Sunday, 7 April 2013

Longest bike ride EVER (aka The Quattro Sportive)

I tend to find events more motivating than regular training - you turn up, people tell you what to do, they give you water, and occasionally snacks along the way, and then you often get something nice at the end like a t-shirt or a medal.  I think I would have found it hard to motivate myself to run 13.1 miles back in February, so entering a half marathon had that sorted.  So, thus, for trying to get myself up to being able to ride 56 miles in 4.5 hours, or at least knowing that I could conquer the distance, I decided last year to enter a sportive, where I would be forced to do it.

Today, we went over to Cogenhoe (apparently pronounced "Cucknoe") in Northamptonshire to take part in The Quattro, a sportive with a choice of 3 different distances.  50 miles, 62 miles or 80 miles.  I decided that doing the 62 mile distance would help me feel confident about the 56 miles I will need to do in the half ironman.  An early start, and general nausea (nerves or stomach, not sure), did not do much for my mood first thing, but we got there and we set off, knowing that we could bail out at 50 miles if necessary (or even, Mr Tuna promised, cut it shorter than that if we needed).  The first 10-12 miles were pretty hard.  I felt awful.  The route was all up and down (I've mainly been cycling on the flat of late), and due to the way that cyclists were being sent off in waves, I had the humiliation of being overtaken about every 90 seconds by 10 or so cyclists.  It was also very cold, and the route started with 2 miles of descent during which time my fingers painfully froze.  But I soon warmed up, and dare I say, actually started to enjoy the thing.  My back, as ever, was quite sore by 20 miles, but we managed to get to the 28 mile food stop without stopping.  Because I was feeling sick, I didn't fancy any of the sweet things that we'd packed (an important lesson for next time), and because I'm gluten free, I was a bit restricted in my choices, but luckily there were ready salted crisps which did the job and cheered me up a bit.  I continued to enjoy the ride and seeing the Northants countryside, and tried to work out when I wanted to take breaks.  I planned to take one at 42 to stretch out, have some water, and use the facilities (i.e. behind a hedge), and then again at 52 or 53 which I felt would have broken things up nicely.  Unfortunately, by 52, I was really really feeling it.  Not so much that my legs were tired, more that *I* was tired, and my back, was, it felt like, killing me.  So I decided that with 10 miles to go, I'd break it in half, but try to do more than half in the first go.  Too bad, that when I stopped with what I thought was 2.5 miles to go, Mr Tuna looked at the route map and found out that the 62 mile ride was actually 63.7 miles.  There may have been some rude words.  There may have been more rude words when as I climbed the final hill back to the finish, there was a photographer positioned to catch every grimace.  So I put on a "sprint" finish to get to the end.  Where almost everyone else had left having finished hours ago.  According to Strava [I hope that link works], our moving time was 5h08, with about 5h30 for the total, and an average speed of 12.4mph which isn't too shabby, as my furthest ride to date last year, of 52 miles, ended up with an average of less than 10mph!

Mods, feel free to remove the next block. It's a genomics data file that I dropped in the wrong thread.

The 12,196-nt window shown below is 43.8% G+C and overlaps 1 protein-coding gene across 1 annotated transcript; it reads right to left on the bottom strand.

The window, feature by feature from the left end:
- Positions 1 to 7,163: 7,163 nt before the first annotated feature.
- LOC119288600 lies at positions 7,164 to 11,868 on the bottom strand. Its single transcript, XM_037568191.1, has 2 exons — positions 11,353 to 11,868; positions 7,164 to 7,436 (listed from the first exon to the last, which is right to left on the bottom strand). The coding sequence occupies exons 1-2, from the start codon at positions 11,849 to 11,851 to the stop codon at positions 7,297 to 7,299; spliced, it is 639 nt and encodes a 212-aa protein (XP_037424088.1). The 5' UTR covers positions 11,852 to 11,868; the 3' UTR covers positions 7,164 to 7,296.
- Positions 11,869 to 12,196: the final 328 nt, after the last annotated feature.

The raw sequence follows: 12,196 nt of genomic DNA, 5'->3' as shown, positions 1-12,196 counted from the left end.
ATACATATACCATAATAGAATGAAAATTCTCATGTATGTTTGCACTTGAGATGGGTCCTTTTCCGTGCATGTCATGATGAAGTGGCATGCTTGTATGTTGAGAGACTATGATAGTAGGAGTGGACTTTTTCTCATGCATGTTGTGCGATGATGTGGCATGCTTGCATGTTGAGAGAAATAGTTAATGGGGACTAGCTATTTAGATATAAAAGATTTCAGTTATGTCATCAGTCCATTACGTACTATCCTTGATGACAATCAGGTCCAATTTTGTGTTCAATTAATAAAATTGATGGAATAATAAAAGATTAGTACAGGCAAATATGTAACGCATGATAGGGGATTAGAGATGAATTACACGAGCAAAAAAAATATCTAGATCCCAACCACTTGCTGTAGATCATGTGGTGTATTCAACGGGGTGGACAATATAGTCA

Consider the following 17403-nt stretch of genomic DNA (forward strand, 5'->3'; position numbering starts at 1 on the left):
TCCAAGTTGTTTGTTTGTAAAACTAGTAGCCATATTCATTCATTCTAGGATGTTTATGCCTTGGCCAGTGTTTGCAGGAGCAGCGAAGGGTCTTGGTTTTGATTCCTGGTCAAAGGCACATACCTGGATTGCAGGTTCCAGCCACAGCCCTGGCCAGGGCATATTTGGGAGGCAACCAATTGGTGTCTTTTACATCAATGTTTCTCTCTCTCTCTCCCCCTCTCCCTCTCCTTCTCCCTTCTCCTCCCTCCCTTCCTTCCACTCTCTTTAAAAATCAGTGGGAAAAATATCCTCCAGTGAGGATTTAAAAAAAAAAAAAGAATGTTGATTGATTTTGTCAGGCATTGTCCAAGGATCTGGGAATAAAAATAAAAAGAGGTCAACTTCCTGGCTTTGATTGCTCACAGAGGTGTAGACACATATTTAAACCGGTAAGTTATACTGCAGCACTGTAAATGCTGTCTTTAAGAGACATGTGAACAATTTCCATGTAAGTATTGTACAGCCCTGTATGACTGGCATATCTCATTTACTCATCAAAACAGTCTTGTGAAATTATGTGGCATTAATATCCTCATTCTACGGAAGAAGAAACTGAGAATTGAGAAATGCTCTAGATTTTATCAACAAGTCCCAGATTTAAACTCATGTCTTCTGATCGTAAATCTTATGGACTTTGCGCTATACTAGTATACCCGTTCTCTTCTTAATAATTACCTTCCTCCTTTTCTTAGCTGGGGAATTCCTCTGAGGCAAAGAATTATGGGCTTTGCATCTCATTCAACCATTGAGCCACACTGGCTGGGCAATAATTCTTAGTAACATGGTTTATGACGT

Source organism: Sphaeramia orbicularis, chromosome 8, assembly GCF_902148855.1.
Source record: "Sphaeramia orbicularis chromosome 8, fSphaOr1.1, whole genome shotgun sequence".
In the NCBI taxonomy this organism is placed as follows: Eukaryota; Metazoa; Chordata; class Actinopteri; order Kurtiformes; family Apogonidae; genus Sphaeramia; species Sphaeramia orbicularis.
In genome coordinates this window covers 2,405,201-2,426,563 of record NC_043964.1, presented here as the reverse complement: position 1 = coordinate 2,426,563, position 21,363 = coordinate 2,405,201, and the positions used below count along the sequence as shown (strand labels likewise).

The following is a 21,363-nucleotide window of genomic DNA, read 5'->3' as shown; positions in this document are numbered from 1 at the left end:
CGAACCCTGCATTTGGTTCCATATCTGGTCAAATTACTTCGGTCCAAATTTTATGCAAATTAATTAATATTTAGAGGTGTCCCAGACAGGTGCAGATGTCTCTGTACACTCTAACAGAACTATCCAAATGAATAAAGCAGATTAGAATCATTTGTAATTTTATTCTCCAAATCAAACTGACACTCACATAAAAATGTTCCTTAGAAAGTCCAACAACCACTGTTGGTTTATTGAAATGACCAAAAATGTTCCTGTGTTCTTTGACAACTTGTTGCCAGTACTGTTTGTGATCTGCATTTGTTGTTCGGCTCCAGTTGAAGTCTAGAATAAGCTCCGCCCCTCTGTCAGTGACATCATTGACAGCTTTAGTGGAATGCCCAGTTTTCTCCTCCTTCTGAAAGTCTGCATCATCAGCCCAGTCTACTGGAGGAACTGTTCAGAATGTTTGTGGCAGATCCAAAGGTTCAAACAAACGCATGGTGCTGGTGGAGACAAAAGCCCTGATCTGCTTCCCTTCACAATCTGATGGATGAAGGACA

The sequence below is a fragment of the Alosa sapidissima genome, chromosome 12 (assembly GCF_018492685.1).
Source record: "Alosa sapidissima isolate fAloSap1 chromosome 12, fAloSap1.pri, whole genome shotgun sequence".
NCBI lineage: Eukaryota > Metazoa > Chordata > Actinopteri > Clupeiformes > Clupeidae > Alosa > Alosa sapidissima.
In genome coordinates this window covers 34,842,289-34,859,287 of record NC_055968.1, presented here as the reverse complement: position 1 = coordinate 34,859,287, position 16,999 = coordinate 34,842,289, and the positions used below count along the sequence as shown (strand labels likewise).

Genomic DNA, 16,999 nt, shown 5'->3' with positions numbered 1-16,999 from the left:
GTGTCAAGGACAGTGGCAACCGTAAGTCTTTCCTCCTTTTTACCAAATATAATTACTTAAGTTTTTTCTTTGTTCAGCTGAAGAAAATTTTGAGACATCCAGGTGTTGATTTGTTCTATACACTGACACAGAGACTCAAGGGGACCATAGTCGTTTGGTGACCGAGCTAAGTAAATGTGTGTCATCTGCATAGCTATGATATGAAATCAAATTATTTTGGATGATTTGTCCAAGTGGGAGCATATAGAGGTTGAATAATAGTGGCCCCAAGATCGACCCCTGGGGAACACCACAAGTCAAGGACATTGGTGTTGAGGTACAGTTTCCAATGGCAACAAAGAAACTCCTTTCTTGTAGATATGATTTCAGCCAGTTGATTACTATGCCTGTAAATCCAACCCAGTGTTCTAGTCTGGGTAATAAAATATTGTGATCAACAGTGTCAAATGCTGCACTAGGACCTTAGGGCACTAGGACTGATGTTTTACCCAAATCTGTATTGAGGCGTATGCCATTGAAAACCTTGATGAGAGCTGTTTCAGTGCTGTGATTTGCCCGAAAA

Overall, it was a good experience.  We were spared the usual tears.  An extra food stop would have been a bonus, and next time I need to pack some crisps.  It has given me confidence for the 70.3, although I know that I still need to increase my speed and endurance (but there's still 5 months for that), and most importantly for the epic and exciting (and terrifying) challenge that I and my friend Cycling Claire are undertaking next Sunday.  We will be cycling from Westminster Abbey to a small village in Oxon.  It's been a while since we cycled together so no idea how our abilities compare but hopefully we shall be evenly matched and able to spur each other on over what are some very big inclines and descents (the sort that may see me walking down).


  1. Well done, that's an epic distance, and good to pick up some tips for yourself re snacking. I remember doing one half mara and suddenly HATING jelly beans, unfortunately all I had at the time, and having to force them down!

    Hope the Thames (presumably) ride goes well next weekend - I'll look forward to the report!

  2. YAY for you! Do you know what would be the perfect ride snack? Salty Canarian potatoes!

  3. Wow, kudos to you, Verity! Just thinking about riding 56 miles sounds painful to me.